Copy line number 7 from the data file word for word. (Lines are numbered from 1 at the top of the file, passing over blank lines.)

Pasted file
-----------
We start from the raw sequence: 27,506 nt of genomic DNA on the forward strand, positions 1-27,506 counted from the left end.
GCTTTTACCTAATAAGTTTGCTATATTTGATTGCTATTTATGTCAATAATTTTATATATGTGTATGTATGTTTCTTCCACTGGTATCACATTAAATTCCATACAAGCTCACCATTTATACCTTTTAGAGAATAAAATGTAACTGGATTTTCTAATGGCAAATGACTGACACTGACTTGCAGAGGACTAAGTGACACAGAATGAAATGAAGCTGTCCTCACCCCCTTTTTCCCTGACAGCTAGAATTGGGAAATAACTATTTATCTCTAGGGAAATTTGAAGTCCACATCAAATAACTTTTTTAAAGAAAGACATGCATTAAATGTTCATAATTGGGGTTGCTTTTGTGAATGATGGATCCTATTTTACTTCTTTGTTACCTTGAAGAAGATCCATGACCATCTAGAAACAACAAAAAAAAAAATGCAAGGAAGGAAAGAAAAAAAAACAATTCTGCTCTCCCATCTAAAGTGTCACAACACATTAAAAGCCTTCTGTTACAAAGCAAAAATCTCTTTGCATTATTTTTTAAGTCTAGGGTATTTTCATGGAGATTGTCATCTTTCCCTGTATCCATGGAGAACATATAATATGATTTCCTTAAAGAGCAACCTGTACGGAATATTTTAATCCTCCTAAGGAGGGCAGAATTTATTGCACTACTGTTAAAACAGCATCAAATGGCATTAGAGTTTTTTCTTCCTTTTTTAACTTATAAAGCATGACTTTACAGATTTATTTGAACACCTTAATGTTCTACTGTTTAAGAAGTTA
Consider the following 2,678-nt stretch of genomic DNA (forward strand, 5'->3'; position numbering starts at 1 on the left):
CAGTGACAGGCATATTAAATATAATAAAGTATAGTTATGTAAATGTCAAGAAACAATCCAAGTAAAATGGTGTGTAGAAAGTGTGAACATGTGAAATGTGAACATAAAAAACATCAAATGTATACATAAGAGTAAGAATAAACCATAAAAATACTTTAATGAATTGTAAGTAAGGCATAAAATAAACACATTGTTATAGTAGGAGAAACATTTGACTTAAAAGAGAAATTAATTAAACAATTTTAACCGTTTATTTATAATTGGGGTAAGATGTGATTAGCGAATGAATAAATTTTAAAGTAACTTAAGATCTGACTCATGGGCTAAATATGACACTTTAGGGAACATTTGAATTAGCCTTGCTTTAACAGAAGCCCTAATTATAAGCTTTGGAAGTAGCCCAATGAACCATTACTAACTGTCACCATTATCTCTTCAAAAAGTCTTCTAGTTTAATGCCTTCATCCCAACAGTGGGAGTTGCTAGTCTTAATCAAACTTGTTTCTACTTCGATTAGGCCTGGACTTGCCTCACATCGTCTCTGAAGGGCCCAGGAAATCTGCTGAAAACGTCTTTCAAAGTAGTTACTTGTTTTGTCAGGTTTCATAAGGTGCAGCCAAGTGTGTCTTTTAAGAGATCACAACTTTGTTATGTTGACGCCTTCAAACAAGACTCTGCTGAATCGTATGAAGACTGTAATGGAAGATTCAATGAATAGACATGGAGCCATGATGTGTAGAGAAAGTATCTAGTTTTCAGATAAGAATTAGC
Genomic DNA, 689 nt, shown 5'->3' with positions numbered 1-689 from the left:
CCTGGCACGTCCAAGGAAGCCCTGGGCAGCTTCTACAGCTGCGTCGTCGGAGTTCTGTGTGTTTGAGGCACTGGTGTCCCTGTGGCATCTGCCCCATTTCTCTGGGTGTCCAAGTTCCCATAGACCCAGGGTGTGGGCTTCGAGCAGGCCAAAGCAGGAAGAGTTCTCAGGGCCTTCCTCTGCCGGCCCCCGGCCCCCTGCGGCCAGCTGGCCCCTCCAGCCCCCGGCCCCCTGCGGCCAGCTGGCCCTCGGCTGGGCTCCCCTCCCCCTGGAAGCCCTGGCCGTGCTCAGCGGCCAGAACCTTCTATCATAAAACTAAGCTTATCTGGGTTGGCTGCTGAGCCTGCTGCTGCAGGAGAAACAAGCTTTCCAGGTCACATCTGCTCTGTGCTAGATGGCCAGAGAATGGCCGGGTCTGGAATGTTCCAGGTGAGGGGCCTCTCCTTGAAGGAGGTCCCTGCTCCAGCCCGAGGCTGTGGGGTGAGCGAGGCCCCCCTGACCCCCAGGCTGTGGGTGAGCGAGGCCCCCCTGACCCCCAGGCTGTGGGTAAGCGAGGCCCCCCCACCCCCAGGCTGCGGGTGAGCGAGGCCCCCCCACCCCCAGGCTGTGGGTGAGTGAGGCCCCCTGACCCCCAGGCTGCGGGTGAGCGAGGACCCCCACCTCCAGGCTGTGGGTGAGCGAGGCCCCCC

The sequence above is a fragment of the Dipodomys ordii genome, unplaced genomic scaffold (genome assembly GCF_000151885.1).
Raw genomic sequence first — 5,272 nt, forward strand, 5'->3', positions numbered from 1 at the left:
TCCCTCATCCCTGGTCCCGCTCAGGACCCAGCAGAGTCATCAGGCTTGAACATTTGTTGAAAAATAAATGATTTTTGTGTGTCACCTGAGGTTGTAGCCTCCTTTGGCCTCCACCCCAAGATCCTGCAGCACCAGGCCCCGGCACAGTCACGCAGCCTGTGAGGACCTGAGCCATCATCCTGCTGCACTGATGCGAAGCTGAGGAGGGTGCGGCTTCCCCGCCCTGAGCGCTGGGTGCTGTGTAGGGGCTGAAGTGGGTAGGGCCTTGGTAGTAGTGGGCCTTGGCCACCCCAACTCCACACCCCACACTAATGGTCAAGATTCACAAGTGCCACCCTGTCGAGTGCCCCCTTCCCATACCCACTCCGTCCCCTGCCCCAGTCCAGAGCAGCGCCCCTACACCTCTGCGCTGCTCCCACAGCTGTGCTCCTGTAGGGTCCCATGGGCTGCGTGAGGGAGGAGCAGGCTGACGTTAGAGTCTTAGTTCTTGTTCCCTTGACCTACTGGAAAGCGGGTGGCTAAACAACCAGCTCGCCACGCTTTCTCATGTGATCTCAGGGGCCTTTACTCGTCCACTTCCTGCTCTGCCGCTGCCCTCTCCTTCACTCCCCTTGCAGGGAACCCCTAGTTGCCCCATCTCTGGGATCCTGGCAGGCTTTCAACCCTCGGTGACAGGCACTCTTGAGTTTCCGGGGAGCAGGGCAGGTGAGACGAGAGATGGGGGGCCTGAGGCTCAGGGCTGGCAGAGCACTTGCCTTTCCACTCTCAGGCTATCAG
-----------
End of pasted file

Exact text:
The sequence above is a fragment of the Dipodomys ordii genome, unplaced genomic scaffold (genome assembly GCF_000151885.1).